deed, gradually there fell upon the two young people a silence, They walked together, they sat together; they were always together; but the nrlsery of their position never let them be to gether really. , When the anniversary of their wed ding day came round, Julian Bryant found himself literally without a shilling, in bis- pocket. He went out in t'he usual way, kiss ing ills wife gravely and saying- no thing; and fcutidenly there came upon him the. impulse to go to Rachel Mar rock. 'If I humble .myself, if I give her the satisfaction of letting her know that she was right, perhaps sfte may do something for me; at least I shall know whether she is working against mie, and if she i», by God! I won't spare her!' But ) when he called at the well remembered ofllee fhe porter gave him the information that Mrs. Marnock was. not. there. . . 'She don't come often now, air,' he. said. 'She has been adling a bit thia winter, and is abroad somewhere in foreign parts; leastways,, that Is what I hear.' Bryant thanked the man and gave ?lilm a smile. He remembered 'the, last time he had Centered the' office, : *and how beautlfuUllfe had .seamed to him then. ' : . He had only gone a few yard» down the- street when' the porter ran .after Wm. ' ' ???'?', ?;.:? 'Oh! sir, I^beg your pardon, sir,' 'he said; 'but I've just 'heard; ai Mrs. Marnock's come back. She is In Lon don. You know where she lives, don't you?' 'Yes,' said Julian Bryant. Again acting on impulse, he hailed a 'bus and was carried westwards. There was something new beating in his heart, something: that dispelled for a iittle while the wretchedness. ? It was hope, For if she were ill and suf fering, then perhaps this wouid bo the moment In which to approach her. She had been good to him, she had shown 'him kindness more than any other person in those days when everything had been taken from him sc suddenly, he only wanted wovk, not favors, only the means of. earning a living for himself and for one depen dent on him. Ho made his way by degrees to her ?house; she lived in one of the 'most fashionable quarters; he had dined at this house twice In the old days, that 'had been when 'her 'husband had'UeC'n [alive, and he 'had been summoned there to discuss his future. The luxury, tile beauty, the wealth contained in this house had said very little to hiim then because to a certain extent he had been accustomed .to such ' things; but now, as he stood on ? t'he doorstep, the remembrance of this woman and her power mocked 'him and me almost turned away. Necessity was, however, so press ing that he set his lips and put 'his heel on his pride. He was not des tined, however, to1 see Mrs. Marnock, as he was given the information that she was not well enough to receive anyone. She was confined to her room. [ 'Will you give me- a message, sir? Would you like to write a' note?' Julian Bryant said 'No' at first/and then he changed his. mind. . .' 'Yes, I'll write.' Ho sat down at the table in the ?tvide, spacious hall bo charmingly ar ranged, having treasures on -the walls; it was scented with flowers, a glimpse of another world. He did, not 'choose 'his words, h-? wrote like a man dis tracted. 'I want you to help me: I've tried everything, and everything has gone against me. You were once very good to me, and I disappointed you. I'm sorry; but just because you were good to me once I want you to give me an other chance. I've come to tmy last penny. God knows what will happen if I don't got something tovdo. I don't ask you to take mo back into your office, but a word from you would give me work somewhere else. I ask you to ?peak that word,' * He signed It with his full name, and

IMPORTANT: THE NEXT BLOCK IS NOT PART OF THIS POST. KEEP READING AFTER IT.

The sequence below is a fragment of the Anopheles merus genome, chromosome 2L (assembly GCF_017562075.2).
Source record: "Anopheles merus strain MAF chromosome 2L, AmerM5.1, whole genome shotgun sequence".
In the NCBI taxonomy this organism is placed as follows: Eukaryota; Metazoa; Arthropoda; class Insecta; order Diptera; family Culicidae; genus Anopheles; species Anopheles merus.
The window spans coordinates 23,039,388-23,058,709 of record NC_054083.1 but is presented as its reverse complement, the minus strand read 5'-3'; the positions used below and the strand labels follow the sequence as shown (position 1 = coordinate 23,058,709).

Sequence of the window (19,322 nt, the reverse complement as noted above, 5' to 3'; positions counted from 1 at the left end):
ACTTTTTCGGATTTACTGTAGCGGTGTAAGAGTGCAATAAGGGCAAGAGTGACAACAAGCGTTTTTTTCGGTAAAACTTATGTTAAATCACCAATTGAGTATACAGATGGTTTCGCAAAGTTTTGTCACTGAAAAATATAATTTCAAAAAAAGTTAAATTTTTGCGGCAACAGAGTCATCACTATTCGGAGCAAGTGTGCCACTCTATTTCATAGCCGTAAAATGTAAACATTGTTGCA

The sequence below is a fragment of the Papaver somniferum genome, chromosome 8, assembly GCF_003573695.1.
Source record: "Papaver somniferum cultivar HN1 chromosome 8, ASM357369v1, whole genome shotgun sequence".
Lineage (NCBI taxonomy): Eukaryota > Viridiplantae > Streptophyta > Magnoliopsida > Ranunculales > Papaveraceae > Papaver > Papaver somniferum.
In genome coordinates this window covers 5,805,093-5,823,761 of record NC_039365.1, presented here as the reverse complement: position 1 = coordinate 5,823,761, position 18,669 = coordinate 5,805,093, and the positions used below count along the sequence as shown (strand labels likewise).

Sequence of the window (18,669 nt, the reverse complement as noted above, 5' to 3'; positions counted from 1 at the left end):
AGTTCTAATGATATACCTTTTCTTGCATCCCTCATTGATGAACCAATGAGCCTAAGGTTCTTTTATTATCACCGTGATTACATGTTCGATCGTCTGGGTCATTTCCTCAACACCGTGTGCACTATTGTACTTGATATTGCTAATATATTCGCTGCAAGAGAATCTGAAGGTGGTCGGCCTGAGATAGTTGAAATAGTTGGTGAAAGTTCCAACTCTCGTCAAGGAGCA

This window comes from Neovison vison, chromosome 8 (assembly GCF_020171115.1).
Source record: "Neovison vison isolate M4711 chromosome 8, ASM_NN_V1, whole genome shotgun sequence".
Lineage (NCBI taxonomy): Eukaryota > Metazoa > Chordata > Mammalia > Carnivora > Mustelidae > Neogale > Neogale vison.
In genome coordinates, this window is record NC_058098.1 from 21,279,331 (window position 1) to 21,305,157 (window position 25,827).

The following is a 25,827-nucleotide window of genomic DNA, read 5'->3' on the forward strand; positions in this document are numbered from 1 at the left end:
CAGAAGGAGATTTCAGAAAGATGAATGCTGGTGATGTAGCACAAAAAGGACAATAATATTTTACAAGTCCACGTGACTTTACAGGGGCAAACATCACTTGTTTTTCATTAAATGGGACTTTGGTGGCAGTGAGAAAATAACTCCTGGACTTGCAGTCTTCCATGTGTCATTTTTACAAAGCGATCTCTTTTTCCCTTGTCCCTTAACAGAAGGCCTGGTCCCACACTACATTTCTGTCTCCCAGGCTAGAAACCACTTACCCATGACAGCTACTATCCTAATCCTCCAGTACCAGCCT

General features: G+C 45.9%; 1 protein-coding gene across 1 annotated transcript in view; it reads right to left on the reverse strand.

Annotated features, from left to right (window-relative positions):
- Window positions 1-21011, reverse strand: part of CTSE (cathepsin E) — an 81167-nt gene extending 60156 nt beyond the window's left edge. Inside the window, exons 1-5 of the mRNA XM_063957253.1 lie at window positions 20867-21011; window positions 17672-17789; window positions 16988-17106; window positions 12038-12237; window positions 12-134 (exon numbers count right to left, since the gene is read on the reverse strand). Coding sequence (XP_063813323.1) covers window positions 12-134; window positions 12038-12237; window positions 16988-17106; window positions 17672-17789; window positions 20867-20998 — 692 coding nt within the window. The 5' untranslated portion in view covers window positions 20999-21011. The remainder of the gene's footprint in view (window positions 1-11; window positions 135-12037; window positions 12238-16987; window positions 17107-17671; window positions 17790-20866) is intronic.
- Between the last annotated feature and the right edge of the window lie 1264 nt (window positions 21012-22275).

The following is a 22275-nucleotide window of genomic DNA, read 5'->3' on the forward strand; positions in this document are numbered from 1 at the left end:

'Iris hand trembled as he inscribed her's on the envelope. He hardly knew where he walked 'When he left the house; he was agi tated, nervous, unhappy. r^.pw '.that * he ?had ' written to her he felt. as. if he had done wrong, and yet— -and yet, a drowning man will chiton at a straw, and unless he had help, he, too, would ?go under, perhaps never to come to the top again. . t ?. : ? .\ He found himself after awhile hv 'Piccadilly, and gave, a great start When some, one hit him on the shoul der. Turning, he faiced a . man ' he knew well, a former chum, one 'of his old regiment just home from India on leave. . ? ^ ''You are the first of our fellows I've struck, Bryant. Wliat are1 you doing? —nothing? Well, i come along, we'll have a 'peg' first and khen we'll 'have lunch. Good Lord! hownJce it Is to be back in the old country!' In a dazed sort of way Julian fol lowed the other man into a club. It was like a glimpse of old' days to sit at. a well-appointed table, to hear re gimental 'shop,' to talk over old times and. old friends ;' and out of this there came/a suggestion. The man home from India was too tactful to express the ?sympathy he felt for Bryant; neither could he offer assistance, at least not the aasistance which he felt .pretty surply wa3 what' the other man needed; but the shabby look of his former chum, the misery in ' Jullan.'s eyes hurt lilm dreadfully, and ho v would ' not let his guest' go, till they ,had talked things over, 'and. he had mado Julian promise to meet him again In a couple of day's time. The next day he wrote saying that' he had backed a winner and that his ch'Um Was standing'in1 with' him, ami with the cheque he enclosed camo the suggestion. (To be Continued,)